Apply for a repayment of the non-UK Resident Stamp Duty Land Tax surcharge.
Apply for an advance payment of Statutory Parental Bereavement Pay (SPBP4).
Apply for customs comprehensive guarantee authorisation.
Apply for transfer of residence tax relief.
Apply to extend your application to protect your intellectual property rights.
Apply to register for Insurance Premium Tax.
Apply to remove an employer from the Job Retention Scheme register.
Ask a question about the Coronavirus Job Retention Scheme.
Ask a question about the Coronavirus Job Retention Scheme.
Ask HMRC to verify you had a new child which affected your eligibility for the Self-Employment Support Scheme.
Ask the adjudicator’s office to investigate a complaint or review a decision.
Biofuels and other fuel substitutes.
Cancel your registration for transitional simplified procedures.
Challenge a Childcare Service application decision.
Change or cancel a duty deferment account.
Claim Statutory Parental Bereavement Pay (SPBP3).
Coronavirus Job Retention Scheme overclaim notification.
Declare cash you carry into or out of Great Britain.
Declare cash you carry into or out of Northern Ireland.
Declare your business is not required to register for Making Tax Digital for VAT.
Election for exemption from tax on UK capital gains — offshore collective investment vehicles.
Election for exemption from tax on UK capital gains — qualifying companies.
Make a claim for extended loss carry back.
Make a comment or complaint about HMRC consultations.
Notification of errors in VAT returns.
Record Statutory Parental Bereavement Pay claims (SPBP2).
Register a non-resident company or CIV for Corporation Tax and notify us that it has disposed of an interest in UK property or land.
Register for Air Passenger Duty.
Register for duty on biofuels and other fuel substitutes (EX103/EX103A BFS).
Register for duty on gas for use as road fuel.
Register for Fuel Duty (C1200HO).
Repay Eat Out to Help Out Scheme payment.
Repay Self-Employment Income Support Scheme grant money.
Report a suspicious HMRC phone call.
Report goods that may infringe your intellectual property rights.
Request a pension scheme tax refund.
Request a Plastic Packaging Tax repayment.
SEISS — Tell HMRC about an amendment to your tax return.
Send your Aggregates Levy return online.
Send your Bingo Duty return online.
Send your Gaming Duty return online.
Send your Lottery Duty return.
Settle your disguised remuneration use as an individual.
Support a claim for creative industries tax relief.
Tell HMRC about changes to a registration with the VAT Import One Stop Shop in the EU.
Tell HMRC your business will no longer operate under the terms of the Northern Ireland Protocol.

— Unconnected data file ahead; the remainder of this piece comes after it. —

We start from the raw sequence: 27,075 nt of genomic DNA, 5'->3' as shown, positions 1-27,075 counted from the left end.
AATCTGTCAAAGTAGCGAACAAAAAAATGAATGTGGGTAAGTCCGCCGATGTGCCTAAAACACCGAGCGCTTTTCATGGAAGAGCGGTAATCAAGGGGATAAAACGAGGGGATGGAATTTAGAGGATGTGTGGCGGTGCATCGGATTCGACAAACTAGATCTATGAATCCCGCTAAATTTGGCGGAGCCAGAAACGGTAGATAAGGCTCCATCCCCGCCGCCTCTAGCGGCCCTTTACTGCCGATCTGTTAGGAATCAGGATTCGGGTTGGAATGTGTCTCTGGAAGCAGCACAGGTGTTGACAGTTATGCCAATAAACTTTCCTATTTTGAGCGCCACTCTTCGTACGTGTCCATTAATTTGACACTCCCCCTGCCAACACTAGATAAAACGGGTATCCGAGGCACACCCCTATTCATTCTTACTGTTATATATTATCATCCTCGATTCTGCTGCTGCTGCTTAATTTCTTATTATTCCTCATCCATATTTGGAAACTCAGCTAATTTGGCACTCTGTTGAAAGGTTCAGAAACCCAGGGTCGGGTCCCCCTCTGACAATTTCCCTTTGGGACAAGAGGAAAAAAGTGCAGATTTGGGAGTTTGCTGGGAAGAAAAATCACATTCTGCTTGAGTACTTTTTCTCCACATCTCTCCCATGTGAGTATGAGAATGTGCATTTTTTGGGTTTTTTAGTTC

Tell HMRC your business will operate under the terms of the Northern Ireland Protocol.
Tell HMRC your organisation failed to prevent the facilitation of tax evasion.
Tell HMRC your organisation has stopped trading or has never traded.
Tell the employee they are not eligible for Statutory Parental Bereavement Pay (SPBP1).
Transitional Simplified Procedures.
Transparency Election for UK Capital Gains Tax — Offshore Collective Investment Vehicles.
Updated Agent Guidance on GOV.UK
Over the last few months, HMRC has been reviewing and updating agent-related content on GOV.UK. We have improved some existing guidance, restructuring it around the lifecycle of an agent firm and produced some new content to help eliminate gaps. We have also introduced some new content for customers which is aimed at supporting our customers in finding and authorising an agent.
We have now completed this review and have published or updated 27 pages of content to support agents through pre-registration, registration, authorisation and, finally, transacting and using digital services.
We have included details of the updated pages below.
Information relating to:
General information on how to register as a tax agent.
Agent Services Account
Information relating to:
Information relating to:
Enrolling for online services
Find out how to enrol your agent codes to access online services.
Information relating to:
Information relating to:
Information relating to:
Income Record Viewer
The Income Record Viewer gives you access to your client’s:
- PAYE information for the current year plus the 4 previous tax years
- employment records, including time in employment, taxable benefits and any gap where no record is held by HMRC
- income record
- state and private pension information
Find out more and access the Income Record Viewer.
Agent Talking Points
All agents will be aware of our popular Agent Talking Points webinars, for which most agents receive regular Monday morning updates.
We have principles of support for customers who need extra help. These set out our commitment to support customers according to their needs, and underpin the HMRC Charter.
Find out how to get help and what extra support is available from HMRC.
Tax Agent Toolkits
HMRC have over 20 tax agent toolkits available for you to download and use. They have been designed to address the most common errors seen from previous years. They include checklists of the key issues to consider and links to HMRC technical guidance and manuals.
This month we have a new foreign income agent toolkit available.
Be aware that our toolkits are currently being updated.
Here is the breakdown of tax agent toolkits by category:
- Capital Gains Tax toolkits
- toolkits for companies
- employer toolkits
- toolkits for individuals
- property rental toolkit
- trusts and estates toolkits
- VAT toolkits
By identifying the most common errors this may prompt a conversation between you and your clients to ensure submissions are correct.